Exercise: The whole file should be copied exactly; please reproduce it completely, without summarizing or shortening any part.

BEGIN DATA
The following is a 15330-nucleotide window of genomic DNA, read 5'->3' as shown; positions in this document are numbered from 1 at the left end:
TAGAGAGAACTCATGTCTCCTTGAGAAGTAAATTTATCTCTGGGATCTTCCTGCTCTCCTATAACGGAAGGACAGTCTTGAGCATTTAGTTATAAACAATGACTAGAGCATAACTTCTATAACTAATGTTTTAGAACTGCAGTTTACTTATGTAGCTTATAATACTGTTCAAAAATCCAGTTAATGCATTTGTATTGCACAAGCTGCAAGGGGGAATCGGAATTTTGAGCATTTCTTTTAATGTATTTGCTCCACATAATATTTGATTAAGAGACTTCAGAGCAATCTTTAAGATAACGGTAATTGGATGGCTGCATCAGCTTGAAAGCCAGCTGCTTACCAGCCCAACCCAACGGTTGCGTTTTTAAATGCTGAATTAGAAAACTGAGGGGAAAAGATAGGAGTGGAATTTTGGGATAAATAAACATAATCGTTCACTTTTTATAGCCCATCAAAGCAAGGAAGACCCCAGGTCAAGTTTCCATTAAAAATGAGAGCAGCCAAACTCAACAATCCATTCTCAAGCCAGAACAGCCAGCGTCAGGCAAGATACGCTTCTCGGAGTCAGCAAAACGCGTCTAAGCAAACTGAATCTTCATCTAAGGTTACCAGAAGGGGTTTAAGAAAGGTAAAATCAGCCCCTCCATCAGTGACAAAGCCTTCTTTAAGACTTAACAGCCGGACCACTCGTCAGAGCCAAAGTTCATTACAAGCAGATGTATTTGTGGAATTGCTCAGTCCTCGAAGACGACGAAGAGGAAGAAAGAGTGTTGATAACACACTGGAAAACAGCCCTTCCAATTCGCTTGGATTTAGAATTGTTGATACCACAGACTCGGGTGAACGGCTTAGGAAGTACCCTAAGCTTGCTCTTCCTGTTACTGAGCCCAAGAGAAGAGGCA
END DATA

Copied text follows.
The following is a 15330-nucleotide window of genomic DNA, read 5'->3' as shown; positions in this document are numbered from 1 at the left end:
TAGAGAGAACTCATGTCTCCTTGAGAAGTAAATTTATCTCTGGGATCTTCCTGCTCTCCTATAACGGAAGGACAGTCTTGAGCATTTAGTTATAAACAATGACTAGAGCATAACTTCTATAACTAATGTTTTAGAACTGCAGTTTACTTATGTAGCTTATAATACTGTTCAAAAATCCAGTTAATGCATTTGTATTGCACAAGCTGCAAGGGGGAATCGGAATTTTGAGCATTTCTTTTAATGTATTTGCTCCACATAATATTTGATTAAGAGACTTCAGAGCAATCTTTAAGATAACGGTAATTGGATGGCTGCATCAGCTTGAAAGCCAGCTGCTTACCAGCCCAACCCAACGGTTGCGTTTTTAAATGCTGAATTAGAAAACTGAGGGGAAAAGATAGGAGTGGAATTTTGGGATAAATAAACATAATCGTTCACTTTTTATAGCCCATCAAAGCAAGGAAGACCCCAGGTCAAGTTTCCATTAAAAATGAGAGCAGCCAAACTCAACAATCCATTCTCAAGCCAGAACAGCCAGCGTCAGGCAAGATACGCTTCTCGGAGTCAGCAAAACGCGTCTAAGCAAACTGAATCTTCATCTAAGGTTACCAGAAGGGGTTTAAGAAAGGTAAAATCAGCCCCTCCATCAGTGACAAAGCCTTCTTTAAGACTTAACAGCCGGACCACTCGTCAGAGCCAAAGTTCATTACAAGCAGATGTATTTGTGGAATTGCTCAGTCCTCGAAGACGACGAAGAGGAAGAAAGAGTGTTGATAACACACTGGAAAACAGCCCTTCCAATTCGCTTGGATTTAGAATTGTTGATACCACAGACTCGGGTGAACGGCTTAGGAAGTACCCTAAGCTTGCTCTTCCTGTTACTGAGCCCAAGAGAAGAGGCA